Hospitals, in particular, have been planning for disaster response for a number of years, with increasing focus on developing surge capacity and capability and ensuring that mission-critical functions are preserved in the disaster setting. In the emergency management world, these efforts are described as business continuity planning and continuity of operations planning.8,9 Hurricane Katrina taught us the important lesson that planning for such events must occur with an emphasis on systems failure. The ad hoc response to the untenable situation at the Memorial Medical Center in New Orleans after the breach of the levees in September 2005, resulting in legal proceedings leveled against the doctors and nurses responsible for delivering care in that facility, demonstrates why such planning is of the utmost importance.10 Moreover, the out-of-court settlement by the healthcare organization responsible for that same healthcare facility demonstrates that hospitals and, by extension, healthcare providers, can and will be held liable for an absence of cogent planning.11

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Importance of Preparedness

During a catastrophic event, hospitals will be required to manage the most critically ill or injured victims of disaster. Elective procedures will be deferred to a later date and the hospital will be required to surge its ability to care for many patients. These efforts cannot simply be “turned on.” They require consideration and planning: Where will such care be delivered? What resources will be used and how will they be prioritized? Who will care for these patients? In the worst-case scenario, hospitals must be able to care for patients for whom there are limited resources. Mechanical ventilators, intravenous pumps, medications, and staffing all may be in short supply. The hospital must prioritize patients who have a chance of survival, based on the best-available evidence at the time. The focus on outcomes will necessarily shift to trying to do the best for the largest number of patients.12–14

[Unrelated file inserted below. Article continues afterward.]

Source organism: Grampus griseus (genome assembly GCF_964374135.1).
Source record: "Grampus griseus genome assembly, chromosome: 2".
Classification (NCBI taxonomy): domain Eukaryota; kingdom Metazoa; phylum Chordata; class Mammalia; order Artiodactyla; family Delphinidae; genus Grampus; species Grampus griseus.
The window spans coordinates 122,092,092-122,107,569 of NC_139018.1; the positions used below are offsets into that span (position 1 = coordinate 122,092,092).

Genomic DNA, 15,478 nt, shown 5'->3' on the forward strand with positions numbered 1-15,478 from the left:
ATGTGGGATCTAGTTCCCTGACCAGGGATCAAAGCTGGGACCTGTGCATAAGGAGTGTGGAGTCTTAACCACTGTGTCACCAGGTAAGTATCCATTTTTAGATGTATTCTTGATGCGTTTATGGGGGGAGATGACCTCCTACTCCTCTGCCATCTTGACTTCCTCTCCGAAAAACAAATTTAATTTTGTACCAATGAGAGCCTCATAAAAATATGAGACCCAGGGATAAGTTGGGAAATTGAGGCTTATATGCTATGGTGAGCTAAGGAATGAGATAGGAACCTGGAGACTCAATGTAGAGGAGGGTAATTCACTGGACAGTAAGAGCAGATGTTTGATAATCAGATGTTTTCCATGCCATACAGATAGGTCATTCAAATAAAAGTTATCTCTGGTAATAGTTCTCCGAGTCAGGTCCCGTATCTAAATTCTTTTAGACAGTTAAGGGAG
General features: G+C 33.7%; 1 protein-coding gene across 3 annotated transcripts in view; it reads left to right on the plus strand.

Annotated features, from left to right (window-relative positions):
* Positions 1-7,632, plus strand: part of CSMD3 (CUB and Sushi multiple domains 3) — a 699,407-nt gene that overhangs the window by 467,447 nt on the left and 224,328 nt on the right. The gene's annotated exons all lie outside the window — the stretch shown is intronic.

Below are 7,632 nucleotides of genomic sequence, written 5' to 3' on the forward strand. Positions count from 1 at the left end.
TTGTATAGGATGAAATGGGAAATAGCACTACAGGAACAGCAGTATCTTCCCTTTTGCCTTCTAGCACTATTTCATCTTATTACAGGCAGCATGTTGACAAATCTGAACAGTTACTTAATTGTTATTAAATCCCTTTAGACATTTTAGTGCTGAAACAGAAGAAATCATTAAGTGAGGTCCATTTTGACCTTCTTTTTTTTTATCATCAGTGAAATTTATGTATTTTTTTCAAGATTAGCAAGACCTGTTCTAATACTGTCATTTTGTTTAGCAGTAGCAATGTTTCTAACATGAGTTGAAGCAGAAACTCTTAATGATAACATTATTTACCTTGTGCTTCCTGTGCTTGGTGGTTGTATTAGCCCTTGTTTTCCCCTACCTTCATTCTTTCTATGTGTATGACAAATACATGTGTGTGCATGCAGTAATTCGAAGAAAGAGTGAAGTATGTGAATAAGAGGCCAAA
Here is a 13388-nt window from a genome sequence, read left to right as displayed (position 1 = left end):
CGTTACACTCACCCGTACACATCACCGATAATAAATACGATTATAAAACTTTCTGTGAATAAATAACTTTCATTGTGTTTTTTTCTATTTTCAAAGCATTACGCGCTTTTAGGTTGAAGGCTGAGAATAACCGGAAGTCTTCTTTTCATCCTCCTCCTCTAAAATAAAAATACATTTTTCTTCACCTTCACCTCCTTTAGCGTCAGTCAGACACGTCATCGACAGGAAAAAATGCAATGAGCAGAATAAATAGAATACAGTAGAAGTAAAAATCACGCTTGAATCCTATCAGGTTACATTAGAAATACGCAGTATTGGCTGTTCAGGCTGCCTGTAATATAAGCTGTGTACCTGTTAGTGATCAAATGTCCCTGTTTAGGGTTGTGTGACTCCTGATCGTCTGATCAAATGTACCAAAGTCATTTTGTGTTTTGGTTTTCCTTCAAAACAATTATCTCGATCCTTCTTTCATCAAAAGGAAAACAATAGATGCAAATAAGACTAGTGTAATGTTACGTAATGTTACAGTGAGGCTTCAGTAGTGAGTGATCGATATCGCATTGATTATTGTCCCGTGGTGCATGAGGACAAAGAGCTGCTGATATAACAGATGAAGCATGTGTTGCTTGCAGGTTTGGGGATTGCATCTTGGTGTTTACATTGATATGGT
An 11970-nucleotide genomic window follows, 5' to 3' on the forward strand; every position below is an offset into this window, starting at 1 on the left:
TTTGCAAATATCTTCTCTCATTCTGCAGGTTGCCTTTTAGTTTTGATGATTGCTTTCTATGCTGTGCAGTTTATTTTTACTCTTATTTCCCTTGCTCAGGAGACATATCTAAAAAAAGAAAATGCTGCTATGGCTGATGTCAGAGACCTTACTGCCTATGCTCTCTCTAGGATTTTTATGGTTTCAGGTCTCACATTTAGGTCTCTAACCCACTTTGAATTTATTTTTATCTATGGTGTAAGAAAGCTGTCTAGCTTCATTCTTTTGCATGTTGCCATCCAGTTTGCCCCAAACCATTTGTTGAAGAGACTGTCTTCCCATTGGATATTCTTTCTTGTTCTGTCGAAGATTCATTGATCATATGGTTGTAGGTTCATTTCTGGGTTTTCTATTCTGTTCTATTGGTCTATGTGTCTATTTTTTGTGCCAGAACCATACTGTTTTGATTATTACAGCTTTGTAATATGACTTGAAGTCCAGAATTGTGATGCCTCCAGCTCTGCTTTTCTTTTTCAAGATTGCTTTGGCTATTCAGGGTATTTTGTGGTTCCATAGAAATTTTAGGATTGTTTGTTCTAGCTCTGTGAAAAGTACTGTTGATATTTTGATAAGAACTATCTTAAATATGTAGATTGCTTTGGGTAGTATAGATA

Preparations in the past few years for a pandemic influenza response have highlighted the importance of focusing on expanding surge capacity response from the traditional healthcare setting into the community, creating what in essence amounts to an alternate care system. This includes developing plans for delivering care in alternate care facilities15–17; developing more robust home healthcare options; ensuring availability of traditional, private-practice, ambulatory-based care; and exploring the use of “flat space” areas in the management of patients in the traditional hospital setting.2,18,19 The intent of creating this stratified model of healthcare delivery during emergency events is to preserve the hospital setting for patients who are most in need of hospital-level care. Stratification implies the matching of a patient’s healthcare needs with a level of care that is capable of meeting that need. This is more likely to be affected in a slow-onset sustained event, such as a pandemic, rather than a sudden, no-notice event, in which the time required to establish this stratified system presents obvious difficulties. Current planning efforts under development for response to an improvised nuclear detonation, the ultimate no-notice event, are working with the concepts of developing an alternate care system; therefore, the notion deserves serious exploration in all settings.20